Experts warn tick-borne virus worse than Lyme disease is on the rise
As the warm summer months draw dangerously near, experts have started warning the public about a tick-borne virus on the rise that can have much deadlier consequences than Lyme disease.
The Powassan virus (POW) is a rare but serious disease that can be spread to humans by infected ticks quickly after the initial bite.
For comparison, while it takes a tick carrying Lyme disease nearly 24 hours to pass the infection on to a human host, a tick with POW can transfer the virus in as little as 15 minutes.
Once a human has contracted the disease, POW can cause severe inflammation of the brain and the membranes that surround the brain and spinal cord.
Due to the severe neurological impact of the disease, about 10 percent of all POW cases are fatal, with about 50 percent of cases resulting in permanent brain damage.
According to the CDC, only 75 cases of POW have been reported in the United States over the past 10 years, with most occurring in the northeastern and Great Lakes regions of the United States during the late spring, early summer and mid-fall when ticks are most active.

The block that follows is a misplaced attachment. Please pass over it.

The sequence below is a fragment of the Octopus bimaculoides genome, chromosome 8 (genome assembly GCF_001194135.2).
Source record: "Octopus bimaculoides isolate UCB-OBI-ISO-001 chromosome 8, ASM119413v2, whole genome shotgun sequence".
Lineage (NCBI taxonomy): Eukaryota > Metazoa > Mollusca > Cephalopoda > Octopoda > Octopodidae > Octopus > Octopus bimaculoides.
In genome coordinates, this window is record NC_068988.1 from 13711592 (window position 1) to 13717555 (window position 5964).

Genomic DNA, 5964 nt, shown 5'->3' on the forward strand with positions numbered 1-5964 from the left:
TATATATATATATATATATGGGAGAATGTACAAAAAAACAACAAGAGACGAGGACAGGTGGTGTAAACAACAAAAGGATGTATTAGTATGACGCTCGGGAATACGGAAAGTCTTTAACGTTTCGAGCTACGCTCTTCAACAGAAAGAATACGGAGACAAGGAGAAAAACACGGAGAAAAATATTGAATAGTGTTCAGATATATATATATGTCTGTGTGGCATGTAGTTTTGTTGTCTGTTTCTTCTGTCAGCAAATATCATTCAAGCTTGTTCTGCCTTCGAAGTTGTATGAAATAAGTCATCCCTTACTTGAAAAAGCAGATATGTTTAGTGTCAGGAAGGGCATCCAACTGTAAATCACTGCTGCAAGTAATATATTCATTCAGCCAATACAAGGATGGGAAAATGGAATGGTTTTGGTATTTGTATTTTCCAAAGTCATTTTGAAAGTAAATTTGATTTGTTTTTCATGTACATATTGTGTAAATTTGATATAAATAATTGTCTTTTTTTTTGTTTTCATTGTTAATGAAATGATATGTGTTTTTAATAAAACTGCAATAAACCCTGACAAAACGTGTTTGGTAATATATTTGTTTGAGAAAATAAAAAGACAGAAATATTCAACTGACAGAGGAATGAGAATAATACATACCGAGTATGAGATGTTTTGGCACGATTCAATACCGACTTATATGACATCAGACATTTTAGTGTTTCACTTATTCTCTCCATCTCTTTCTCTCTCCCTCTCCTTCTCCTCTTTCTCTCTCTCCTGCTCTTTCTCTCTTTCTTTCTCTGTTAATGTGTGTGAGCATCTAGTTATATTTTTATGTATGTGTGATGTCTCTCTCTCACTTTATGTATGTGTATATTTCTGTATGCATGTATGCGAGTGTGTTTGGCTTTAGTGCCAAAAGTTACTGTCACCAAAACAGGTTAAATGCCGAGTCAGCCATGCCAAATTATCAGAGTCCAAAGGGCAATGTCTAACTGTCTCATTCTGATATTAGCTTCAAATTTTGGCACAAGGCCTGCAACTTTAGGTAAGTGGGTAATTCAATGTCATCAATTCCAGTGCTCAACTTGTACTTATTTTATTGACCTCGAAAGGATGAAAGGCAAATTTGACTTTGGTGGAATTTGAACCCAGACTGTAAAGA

Although that may seem like a pretty limited scope, experts remain on high alert, considering summer 2017 has already been declared an especially bad season for ticks due to the mild winter and growing deer and mice populations.
"The bottom line is that we should be very scared of it because nobody is safe from it," said Dr. Jennifer Lyons, chief of the division of neurological and inflammatory diseases at the Brigham and Women's Hospital.
Tragically, it seems Lyons might be correct -- a 5-month-old baby from Connecticut was diagnosed with the state's first ever case of POW just last month.
As there is currently no vaccine or cure for POW, the CDC recommends taking preventative measures to avoid contracting the potentially deadly virus, such as avoiding wooded and bushy areas and using insect repellent.
It also recommends conducting full-body tick checks after returning from such areas, and trying to remove any ticks immediately before they have a chance to bite.